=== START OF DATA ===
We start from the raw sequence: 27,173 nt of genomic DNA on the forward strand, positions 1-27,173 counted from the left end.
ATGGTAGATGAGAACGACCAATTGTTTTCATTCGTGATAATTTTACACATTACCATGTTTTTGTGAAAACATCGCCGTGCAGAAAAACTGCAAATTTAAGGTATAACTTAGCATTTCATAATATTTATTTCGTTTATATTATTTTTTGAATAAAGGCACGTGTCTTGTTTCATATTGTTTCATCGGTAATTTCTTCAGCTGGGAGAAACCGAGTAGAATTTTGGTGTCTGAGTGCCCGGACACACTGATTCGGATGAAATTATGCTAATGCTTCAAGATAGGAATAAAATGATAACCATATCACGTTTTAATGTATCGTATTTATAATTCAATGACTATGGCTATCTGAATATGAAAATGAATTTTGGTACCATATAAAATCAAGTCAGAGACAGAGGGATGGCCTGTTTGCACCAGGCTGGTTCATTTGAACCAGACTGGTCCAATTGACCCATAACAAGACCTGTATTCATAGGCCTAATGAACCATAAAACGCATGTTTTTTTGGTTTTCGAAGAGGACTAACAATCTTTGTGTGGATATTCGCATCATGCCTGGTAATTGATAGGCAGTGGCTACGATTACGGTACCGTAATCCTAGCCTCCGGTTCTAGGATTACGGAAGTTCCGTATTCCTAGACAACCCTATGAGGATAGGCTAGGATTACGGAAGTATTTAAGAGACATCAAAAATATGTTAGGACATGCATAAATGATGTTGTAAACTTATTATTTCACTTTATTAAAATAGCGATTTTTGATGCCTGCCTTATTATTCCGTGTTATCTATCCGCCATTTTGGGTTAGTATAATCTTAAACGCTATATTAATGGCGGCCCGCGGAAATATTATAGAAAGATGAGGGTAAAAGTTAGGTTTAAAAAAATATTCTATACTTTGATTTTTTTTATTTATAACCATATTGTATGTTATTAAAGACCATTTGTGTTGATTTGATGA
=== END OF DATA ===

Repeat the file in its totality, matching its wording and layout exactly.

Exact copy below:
We start from the raw sequence: 27,173 nt of genomic DNA on the forward strand, positions 1-27,173 counted from the left end.
ATGGTAGATGAGAACGACCAATTGTTTTCATTCGTGATAATTTTACACATTACCATGTTTTTGTGAAAACATCGCCGTGCAGAAAAACTGCAAATTTAAGGTATAACTTAGCATTTCATAATATTTATTTCGTTTATATTATTTTTTGAATAAAGGCACGTGTCTTGTTTCATATTGTTTCATCGGTAATTTCTTCAGCTGGGAGAAACCGAGTAGAATTTTGGTGTCTGAGTGCCCGGACACACTGATTCGGATGAAATTATGCTAATGCTTCAAGATAGGAATAAAATGATAACCATATCACGTTTTAATGTATCGTATTTATAATTCAATGACTATGGCTATCTGAATATGAAAATGAATTTTGGTACCATATAAAATCAAGTCAGAGACAGAGGGATGGCCTGTTTGCACCAGGCTGGTTCATTTGAACCAGACTGGTCCAATTGACCCATAACAAGACCTGTATTCATAGGCCTAATGAACCATAAAACGCATGTTTTTTTGGTTTTCGAAGAGGACTAACAATCTTTGTGTGGATATTCGCATCATGCCTGGTAATTGATAGGCAGTGGCTACGATTACGGTACCGTAATCCTAGCCTCCGGTTCTAGGATTACGGAAGTTCCGTATTCCTAGACAACCCTATGAGGATAGGCTAGGATTACGGAAGTATTTAAGAGACATCAAAAATATGTTAGGACATGCATAAATGATGTTGTAAACTTATTATTTCACTTTATTAAAATAGCGATTTTTGATGCCTGCCTTATTATTCCGTGTTATCTATCCGCCATTTTGGGTTAGTATAATCTTAAACGCTATATTAATGGCGGCCCGCGGAAATATTATAGAAAGATGAGGGTAAAAGTTAGGTTTAAAAAAATATTCTATACTTTGATTTTTTTTATTTATAACCATATTGTATGTTATTAAAGACCATTTGTGTTGATTTGATGA